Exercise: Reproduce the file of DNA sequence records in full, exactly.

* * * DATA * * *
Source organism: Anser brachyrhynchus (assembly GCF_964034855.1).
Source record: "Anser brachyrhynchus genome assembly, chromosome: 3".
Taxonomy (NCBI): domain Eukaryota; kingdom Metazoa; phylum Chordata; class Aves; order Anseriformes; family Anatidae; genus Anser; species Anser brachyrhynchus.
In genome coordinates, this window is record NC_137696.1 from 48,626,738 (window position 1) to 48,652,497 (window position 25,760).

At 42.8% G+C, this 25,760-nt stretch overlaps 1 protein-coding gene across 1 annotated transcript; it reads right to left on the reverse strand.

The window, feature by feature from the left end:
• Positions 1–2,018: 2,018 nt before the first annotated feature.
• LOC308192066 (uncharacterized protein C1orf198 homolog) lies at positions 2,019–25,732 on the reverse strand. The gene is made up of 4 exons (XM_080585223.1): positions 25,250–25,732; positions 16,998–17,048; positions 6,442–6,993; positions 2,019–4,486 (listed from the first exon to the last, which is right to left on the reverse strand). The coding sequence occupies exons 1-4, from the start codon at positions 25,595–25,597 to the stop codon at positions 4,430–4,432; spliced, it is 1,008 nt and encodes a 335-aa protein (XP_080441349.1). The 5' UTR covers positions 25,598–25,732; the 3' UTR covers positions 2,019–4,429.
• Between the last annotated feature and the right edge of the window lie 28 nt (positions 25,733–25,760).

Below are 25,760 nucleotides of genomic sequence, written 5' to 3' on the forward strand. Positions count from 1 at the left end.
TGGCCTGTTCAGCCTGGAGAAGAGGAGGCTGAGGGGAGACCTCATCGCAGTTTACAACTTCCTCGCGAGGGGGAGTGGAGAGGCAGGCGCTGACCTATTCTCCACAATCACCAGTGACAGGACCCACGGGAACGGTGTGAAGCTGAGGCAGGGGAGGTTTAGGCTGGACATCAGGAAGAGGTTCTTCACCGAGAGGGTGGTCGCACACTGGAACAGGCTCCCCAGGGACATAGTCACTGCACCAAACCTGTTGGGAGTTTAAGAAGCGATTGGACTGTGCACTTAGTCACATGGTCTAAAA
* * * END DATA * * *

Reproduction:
Source organism: Anser brachyrhynchus (assembly GCF_964034855.1).
Source record: "Anser brachyrhynchus genome assembly, chromosome: 3".
Taxonomy (NCBI): domain Eukaryota; kingdom Metazoa; phylum Chordata; class Aves; order Anseriformes; family Anatidae; genus Anser; species Anser brachyrhynchus.
In genome coordinates, this window is record NC_137696.1 from 48,626,738 (window position 1) to 48,652,497 (window position 25,760).

At 42.8% G+C, this 25,760-nt stretch overlaps 1 protein-coding gene across 1 annotated transcript; it reads right to left on the reverse strand.

The window, feature by feature from the left end:
• Positions 1–2,018: 2,018 nt before the first annotated feature.
• LOC308192066 (uncharacterized protein C1orf198 homolog) lies at positions 2,019–25,732 on the reverse strand. The gene is made up of 4 exons (XM_080585223.1): positions 25,250–25,732; positions 16,998–17,048; positions 6,442–6,993; positions 2,019–4,486 (listed from the first exon to the last, which is right to left on the reverse strand). The coding sequence occupies exons 1-4, from the start codon at positions 25,595–25,597 to the stop codon at positions 4,430–4,432; spliced, it is 1,008 nt and encodes a 335-aa protein (XP_080441349.1). The 5' UTR covers positions 25,598–25,732; the 3' UTR covers positions 2,019–4,429.
• Between the last annotated feature and the right edge of the window lie 28 nt (positions 25,733–25,760).

Below are 25,760 nucleotides of genomic sequence, written 5' to 3' on the forward strand. Positions count from 1 at the left end.
TGGCCTGTTCAGCCTGGAGAAGAGGAGGCTGAGGGGAGACCTCATCGCAGTTTACAACTTCCTCGCGAGGGGGAGTGGAGAGGCAGGCGCTGACCTATTCTCCACAATCACCAGTGACAGGACCCACGGGAACGGTGTGAAGCTGAGGCAGGGGAGGTTTAGGCTGGACATCAGGAAGAGGTTCTTCACCGAGAGGGTGGTCGCACACTGGAACAGGCTCCCCAGGGACATAGTCACTGCACCAAACCTGTTGGGAGTTTAAGAAGCGATTGGACTGTGCACTTAGTCACATGGTCTAAAA